By Adam Henshall, 10x Guest Writer
Adam Henshall writes on organizational processes for Process Street and is a co-founder of the language learning application Idyoma.
Working remotely presents a host of both opportunities and challenges.
Those of us used to the buzz of a busy office or the gaze of a manager over our shoulders can suddenly feel a little out of place when working in a remote setup.
Whether you’re freelancing, starting your own company, or just part of a dispersed team, you need tactics to keep your productivity high and your workflow on track.
In this post, we’ll take a look at a few key areas to consider improving if you’re going to reach your peak as a remote worker:
- How to keep focused
- Why you should move communication away from email
- The importance of transparent planning
How to keep focused
Working remotely presents you with a golden opportunity to do your best work.
You’re free to craft a working environment tailored from floor to ceiling to your specific needs. However, this also comes with the downside of taking away some of the classic systems which have helped you work in the past.
Gone is the morning commute. Gone is the workplace socializing. Gone is the stuffy professionalism of the office.
The key problem I found at the beginning was that when I was efficient I was hyper-efficient and when I was distracted it was hard for me to get back on task.
Here are three things to consider in improving your environment for focus:
- Live well – Sleep enough and eat healthy. I have a carb-filled chorizo stew in my belly, and though my cholesterol won’t thank me, my concentration does.
- Plan your time – I spend the first little segment of my day planning my tasks and prioritizing them to boost my efficiency.
- Shape your space – I have two workspaces. One is my office at home and one is in a co-working space in the city center. Which one I choose to work in depends on what work I need to get done.
Why you should move communication away from email
Email is the bane of my life.
Some may say that is a trivial concern, but they’ve clearly never done sales.
Working remotely doesn’t mean you can suddenly become a hermit and burrow yourself away to work without human contact.
You need to be able to communicate with your team and doing so effectively will improve your work and improve your collaborative potential too. I’m a big fan of Slack for team communication, though I’m aware some people have a preference for HipChat and other services.
This instant messaging style of communication brings an immediacy to your interactions while avoiding all the spam and added annoyance of email.
More importantly, if you make sure all team communication is done in open Slack channels rather than through direct messages, everyone is able to see your conversations and you’re able to see theirs. This results in a much faster degree of knowledge sharing as everyone remains within the communication loop at all times.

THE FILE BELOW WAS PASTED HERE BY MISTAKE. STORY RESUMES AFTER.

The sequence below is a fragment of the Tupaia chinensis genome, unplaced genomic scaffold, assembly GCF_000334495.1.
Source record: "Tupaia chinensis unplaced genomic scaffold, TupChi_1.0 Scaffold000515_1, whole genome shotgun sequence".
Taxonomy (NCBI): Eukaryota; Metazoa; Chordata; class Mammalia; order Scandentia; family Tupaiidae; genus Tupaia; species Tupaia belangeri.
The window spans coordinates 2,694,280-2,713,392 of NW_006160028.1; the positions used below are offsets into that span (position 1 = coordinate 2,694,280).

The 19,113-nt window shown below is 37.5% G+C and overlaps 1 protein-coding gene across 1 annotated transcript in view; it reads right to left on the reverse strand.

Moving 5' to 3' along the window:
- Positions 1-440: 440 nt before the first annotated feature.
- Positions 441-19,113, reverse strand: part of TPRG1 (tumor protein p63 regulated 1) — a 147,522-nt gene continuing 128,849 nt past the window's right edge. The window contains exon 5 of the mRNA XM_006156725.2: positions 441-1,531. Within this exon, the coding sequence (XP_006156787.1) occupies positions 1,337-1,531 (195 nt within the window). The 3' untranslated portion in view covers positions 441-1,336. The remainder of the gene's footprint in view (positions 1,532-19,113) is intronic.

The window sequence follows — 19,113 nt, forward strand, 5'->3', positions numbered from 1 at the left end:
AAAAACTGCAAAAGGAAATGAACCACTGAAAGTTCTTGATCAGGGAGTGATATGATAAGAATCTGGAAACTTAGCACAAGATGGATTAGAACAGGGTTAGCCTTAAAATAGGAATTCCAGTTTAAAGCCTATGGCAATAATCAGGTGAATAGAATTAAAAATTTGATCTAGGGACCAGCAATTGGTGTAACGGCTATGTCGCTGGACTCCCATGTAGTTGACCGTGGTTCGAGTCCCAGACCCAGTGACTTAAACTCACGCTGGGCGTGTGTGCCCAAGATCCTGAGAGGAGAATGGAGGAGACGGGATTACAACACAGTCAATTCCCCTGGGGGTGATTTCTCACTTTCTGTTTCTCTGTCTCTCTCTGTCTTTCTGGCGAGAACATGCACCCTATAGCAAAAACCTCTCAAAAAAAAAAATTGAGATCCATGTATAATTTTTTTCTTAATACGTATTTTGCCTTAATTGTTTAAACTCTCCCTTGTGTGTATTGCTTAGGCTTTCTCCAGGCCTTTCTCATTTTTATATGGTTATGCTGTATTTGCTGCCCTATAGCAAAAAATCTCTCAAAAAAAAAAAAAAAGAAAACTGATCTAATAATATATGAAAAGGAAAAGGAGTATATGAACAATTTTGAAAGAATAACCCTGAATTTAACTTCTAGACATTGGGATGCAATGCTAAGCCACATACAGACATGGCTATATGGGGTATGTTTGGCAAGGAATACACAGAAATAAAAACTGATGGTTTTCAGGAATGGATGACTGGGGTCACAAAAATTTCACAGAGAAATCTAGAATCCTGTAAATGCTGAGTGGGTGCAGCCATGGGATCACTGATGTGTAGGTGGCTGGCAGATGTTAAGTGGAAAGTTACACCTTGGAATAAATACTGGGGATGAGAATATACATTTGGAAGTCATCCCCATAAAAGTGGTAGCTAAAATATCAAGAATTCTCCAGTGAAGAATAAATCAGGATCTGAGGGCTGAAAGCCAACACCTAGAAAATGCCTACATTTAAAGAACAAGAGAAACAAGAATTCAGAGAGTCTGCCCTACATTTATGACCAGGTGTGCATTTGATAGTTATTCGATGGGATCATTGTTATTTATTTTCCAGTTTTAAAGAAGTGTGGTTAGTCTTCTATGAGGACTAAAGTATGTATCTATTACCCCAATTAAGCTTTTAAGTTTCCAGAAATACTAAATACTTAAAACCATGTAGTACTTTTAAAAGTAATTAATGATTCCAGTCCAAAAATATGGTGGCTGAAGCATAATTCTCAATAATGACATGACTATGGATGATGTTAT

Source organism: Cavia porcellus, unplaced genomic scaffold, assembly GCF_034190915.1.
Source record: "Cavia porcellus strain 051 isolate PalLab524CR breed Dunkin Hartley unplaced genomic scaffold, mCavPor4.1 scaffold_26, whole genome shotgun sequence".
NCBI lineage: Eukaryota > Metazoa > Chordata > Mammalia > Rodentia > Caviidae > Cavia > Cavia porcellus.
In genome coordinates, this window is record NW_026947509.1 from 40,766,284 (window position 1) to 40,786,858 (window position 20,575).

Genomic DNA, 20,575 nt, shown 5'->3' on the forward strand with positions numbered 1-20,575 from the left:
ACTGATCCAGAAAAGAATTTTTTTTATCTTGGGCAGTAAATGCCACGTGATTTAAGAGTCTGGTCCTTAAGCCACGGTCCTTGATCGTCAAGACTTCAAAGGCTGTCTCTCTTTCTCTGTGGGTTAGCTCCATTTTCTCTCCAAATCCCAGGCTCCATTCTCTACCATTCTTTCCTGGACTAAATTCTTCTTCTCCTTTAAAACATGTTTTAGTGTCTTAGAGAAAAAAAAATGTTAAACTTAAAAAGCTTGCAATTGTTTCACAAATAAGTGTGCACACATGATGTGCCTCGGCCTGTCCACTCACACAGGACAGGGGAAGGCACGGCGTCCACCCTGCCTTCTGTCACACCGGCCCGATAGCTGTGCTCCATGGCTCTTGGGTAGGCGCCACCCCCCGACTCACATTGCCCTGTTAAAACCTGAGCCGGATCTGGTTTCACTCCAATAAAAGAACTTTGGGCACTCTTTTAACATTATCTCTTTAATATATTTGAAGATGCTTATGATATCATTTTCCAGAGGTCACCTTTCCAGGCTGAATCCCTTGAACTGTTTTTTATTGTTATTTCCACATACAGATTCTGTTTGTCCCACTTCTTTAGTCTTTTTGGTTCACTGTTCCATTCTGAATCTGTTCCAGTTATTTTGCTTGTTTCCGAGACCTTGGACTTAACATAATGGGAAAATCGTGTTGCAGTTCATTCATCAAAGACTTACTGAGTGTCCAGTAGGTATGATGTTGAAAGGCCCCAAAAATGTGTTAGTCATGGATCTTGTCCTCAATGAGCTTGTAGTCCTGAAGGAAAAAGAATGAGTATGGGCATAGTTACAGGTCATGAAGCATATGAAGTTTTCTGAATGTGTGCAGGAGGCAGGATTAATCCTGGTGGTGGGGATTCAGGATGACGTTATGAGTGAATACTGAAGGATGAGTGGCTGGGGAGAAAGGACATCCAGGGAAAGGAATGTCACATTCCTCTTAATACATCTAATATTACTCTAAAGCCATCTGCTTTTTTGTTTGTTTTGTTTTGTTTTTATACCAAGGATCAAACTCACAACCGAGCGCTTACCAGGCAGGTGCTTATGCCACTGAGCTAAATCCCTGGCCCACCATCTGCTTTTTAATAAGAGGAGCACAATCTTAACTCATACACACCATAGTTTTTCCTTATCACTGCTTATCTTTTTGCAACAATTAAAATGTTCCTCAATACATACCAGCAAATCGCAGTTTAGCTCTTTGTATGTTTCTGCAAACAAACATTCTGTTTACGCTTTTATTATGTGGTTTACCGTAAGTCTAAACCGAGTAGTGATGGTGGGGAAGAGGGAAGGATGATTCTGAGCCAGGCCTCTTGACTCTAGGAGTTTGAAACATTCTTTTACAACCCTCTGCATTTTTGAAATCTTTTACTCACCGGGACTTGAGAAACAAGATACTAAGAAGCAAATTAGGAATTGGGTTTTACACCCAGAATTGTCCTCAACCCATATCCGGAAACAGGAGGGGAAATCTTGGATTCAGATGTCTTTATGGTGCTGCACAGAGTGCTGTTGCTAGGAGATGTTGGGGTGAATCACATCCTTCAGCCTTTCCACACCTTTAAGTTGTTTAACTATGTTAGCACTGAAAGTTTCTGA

The importance of transparent planning
Which brings us nicely on to the next tip: transparent planning.
If you’re working as a team in an office you should be trying to keep everyone up to date with how your progress is going.
A software development team using an agile methodology like Scrum may employ a whiteboard with post-it notes to track the different user stories they’re working on. This allows anyone to simply glance at the board and immediately have a clear picture of the progression of the project.
This kind of approach helps teams diagnose problems before they arise and creates a clear sense of how small tasks fit into larger processes.
In doing so, teams are more easily able to navigate bottlenecks where one team member is reliant on another team member before work can be completed.
The point is: collaborative planning and project management is hugely effective and should be encouraged. I make sure I update my In Progress tasks as and when I have achieved something or made progress on that task.
Key tools to check out:
- Trello – Kanban card style task management system which is one of the market leaders and comes with a host of integrations to help you work smarter and harder; shout out to Pomello, the Pomodoro timer integration for Trello.
- Process Street – for set or recurring tasks, you can document your process in Process Street and then work through it. The checklist system documents your progress and the template overviews can show the progress of every checklist being run.
- Airtable – a database SaaS product which has incorporated the ability to display items in a Kanban system. This gives you a really powerful way to manage and organize tasks while keeping an easily searchable record of everything.
How do you manage your workflow?
That’s how I manage my workflow.
How do you manage yours?
The first step to improving your workflow is understanding your workflow.
From there, you can diagnose its issues and begin to take the necessary steps to boost that productivity without the need for a company office.
If you like this article, you might enjoy reading The 5 Most Important Components of A Freelancing Contract